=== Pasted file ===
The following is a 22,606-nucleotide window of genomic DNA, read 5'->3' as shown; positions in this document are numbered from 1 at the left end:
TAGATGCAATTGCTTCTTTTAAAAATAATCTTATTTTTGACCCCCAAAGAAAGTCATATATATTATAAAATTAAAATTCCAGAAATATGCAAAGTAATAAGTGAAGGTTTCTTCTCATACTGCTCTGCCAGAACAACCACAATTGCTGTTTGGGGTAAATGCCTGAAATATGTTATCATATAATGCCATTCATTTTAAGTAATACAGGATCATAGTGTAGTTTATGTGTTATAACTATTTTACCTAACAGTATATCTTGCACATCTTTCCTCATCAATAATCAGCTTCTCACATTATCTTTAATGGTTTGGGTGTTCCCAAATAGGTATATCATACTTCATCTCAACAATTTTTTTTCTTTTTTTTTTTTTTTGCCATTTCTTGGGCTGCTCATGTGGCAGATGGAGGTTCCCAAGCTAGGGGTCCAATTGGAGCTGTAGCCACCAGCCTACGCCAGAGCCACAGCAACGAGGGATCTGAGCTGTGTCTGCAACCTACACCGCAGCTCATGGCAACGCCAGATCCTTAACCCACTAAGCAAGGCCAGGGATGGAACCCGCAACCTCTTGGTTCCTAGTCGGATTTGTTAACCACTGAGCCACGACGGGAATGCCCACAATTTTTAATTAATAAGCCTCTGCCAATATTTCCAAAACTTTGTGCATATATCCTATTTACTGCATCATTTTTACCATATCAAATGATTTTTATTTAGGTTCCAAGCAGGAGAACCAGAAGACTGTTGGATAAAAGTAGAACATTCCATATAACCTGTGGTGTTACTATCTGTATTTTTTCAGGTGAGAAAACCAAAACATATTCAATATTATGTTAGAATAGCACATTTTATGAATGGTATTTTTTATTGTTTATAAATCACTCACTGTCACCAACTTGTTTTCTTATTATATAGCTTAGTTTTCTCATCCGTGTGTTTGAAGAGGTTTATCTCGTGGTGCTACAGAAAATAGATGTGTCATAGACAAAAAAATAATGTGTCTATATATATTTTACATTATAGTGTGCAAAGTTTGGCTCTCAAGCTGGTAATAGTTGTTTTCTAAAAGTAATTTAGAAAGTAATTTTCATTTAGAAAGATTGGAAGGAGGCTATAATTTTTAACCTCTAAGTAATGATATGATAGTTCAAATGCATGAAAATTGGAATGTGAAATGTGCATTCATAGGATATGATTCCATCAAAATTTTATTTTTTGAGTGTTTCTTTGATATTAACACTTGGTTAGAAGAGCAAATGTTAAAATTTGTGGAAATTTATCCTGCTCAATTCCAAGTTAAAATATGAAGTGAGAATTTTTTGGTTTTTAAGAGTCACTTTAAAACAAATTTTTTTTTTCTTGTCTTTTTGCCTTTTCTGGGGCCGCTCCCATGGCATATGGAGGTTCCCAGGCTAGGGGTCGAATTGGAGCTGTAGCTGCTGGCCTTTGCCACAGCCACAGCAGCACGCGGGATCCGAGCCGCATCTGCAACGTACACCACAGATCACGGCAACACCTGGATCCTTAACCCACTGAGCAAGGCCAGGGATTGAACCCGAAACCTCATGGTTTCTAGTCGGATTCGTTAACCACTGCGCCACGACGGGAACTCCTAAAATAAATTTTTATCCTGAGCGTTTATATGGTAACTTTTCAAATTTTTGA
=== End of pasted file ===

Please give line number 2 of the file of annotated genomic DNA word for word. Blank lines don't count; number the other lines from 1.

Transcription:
TAGATGCAATTGCTTCTTTTAAAAATAATCTTATTTTTGACCCCCAAAGAAAGTCATATATATTATAAAATTAAAATTCCAGAAATATGCAAAGTAATAAGTGAAGGTTTCTTCTCATACTGCTCTGCCAGAACAACCACAATTGCTGTTTGGGGTAAATGCCTGAAATATGTTATCATATAATGCCATTCATTTTAAGTAATACAGGATCATAGTGTAGTTTATGTGTTATAACTATTTTACCTAACAGTATATCTTGCACATCTTTCCTCATCAATAATCAGCTTCTCACATTATCTTTAATGGTTTGGGTGTTCCCAAATAGGTATATCATACTTCATCTCAACAATTTTTTTTCTTTTTTTTTTTTTTTGCCATTTCTTGGGCTGCTCATGTGGCAGATGGAGGTTCCCAAGCTAGGGGTCCAATTGGAGCTGTAGCCACCAGCCTACGCCAGAGCCACAGCAACGAGGGATCTGAGCTGTGTCTGCAACCTACACCGCAGCTCATGGCAACGCCAGATCCTTAACCCACTAAGCAAGGCCAGGGATGGAACCCGCAACCTCTTGGTTCCTAGTCGGATTTGTTAACCACTGAGCCACGACGGGAATGCCCACAATTTTTAATTAATAAGCCTCTGCCAATATTTCCAAAACTTTGTGCATATATCCTATTTACTGCATCATTTTTACCATATCAAATGATTTTTATTTAGGTTCCAAGCAGGAGAACCAGAAGACTGTTGGATAAAAGTAGAACATTCCATATAACCTGTGGTGTTACTATCTGTATTTTTTCAGGTGAGAAAACCAAAACATATTCAATATTATGTTAGAATAGCACATTTTATGAATGGTATTTTTTATTGTTTATAAATCACTCACTGTCACCAACTTGTTTTCTTATTATATAGCTTAGTTTTCTCATCCGTGTGTTTGAAGAGGTTTATCTCGTGGTGCTACAGAAAATAGATGTGTCATAGACAAAAAAATAATGTGTCTATATATATTTTACATTATAGTGTGCAAAGTTTGGCTCTCAAGCTGGTAATAGTTGTTTTCTAAAAGTAATTTAGAAAGTAATTTTCATTTAGAAAGATTGGAAGGAGGCTATAATTTTTAACCTCTAAGTAATGATATGATAGTTCAAATGCATGAAAATTGGAATGTGAAATGTGCATTCATAGGATATGATTCCATCAAAATTTTATTTTTTGAGTGTTTCTTTGATATTAACACTTGGTTAGAAGAGCAAATGTTAAAATTTGTGGAAATTTATCCTGCTCAATTCCAAGTTAAAATATGAAGTGAGAATTTTTTGGTTTTTAAGAGTCACTTTAAAACAAATTTTTTTTTTCTTGTCTTTTTGCCTTTTCTGGGGCCGCTCCCATGGCATATGGAGGTTCCCAGGCTAGGGGTCGAATTGGAGCTGTAGCTGCTGGCCTTTGCCACAGCCACAGCAGCACGCGGGATCCGAGCCGCATCTGCAACGTACACCACAGATCACGGCAACACCTGGATCCTTAACCCACTGAGCAAGGCCAGGGATTGAACCCGAAACCTCATGGTTTCTAGTCGGATTCGTTAACCACTGCGCCACGACGGGAACTCCTAAAATAAATTTTTATCCTGAGCGTTTATATGGTAACTTTTCAAATTTTTGA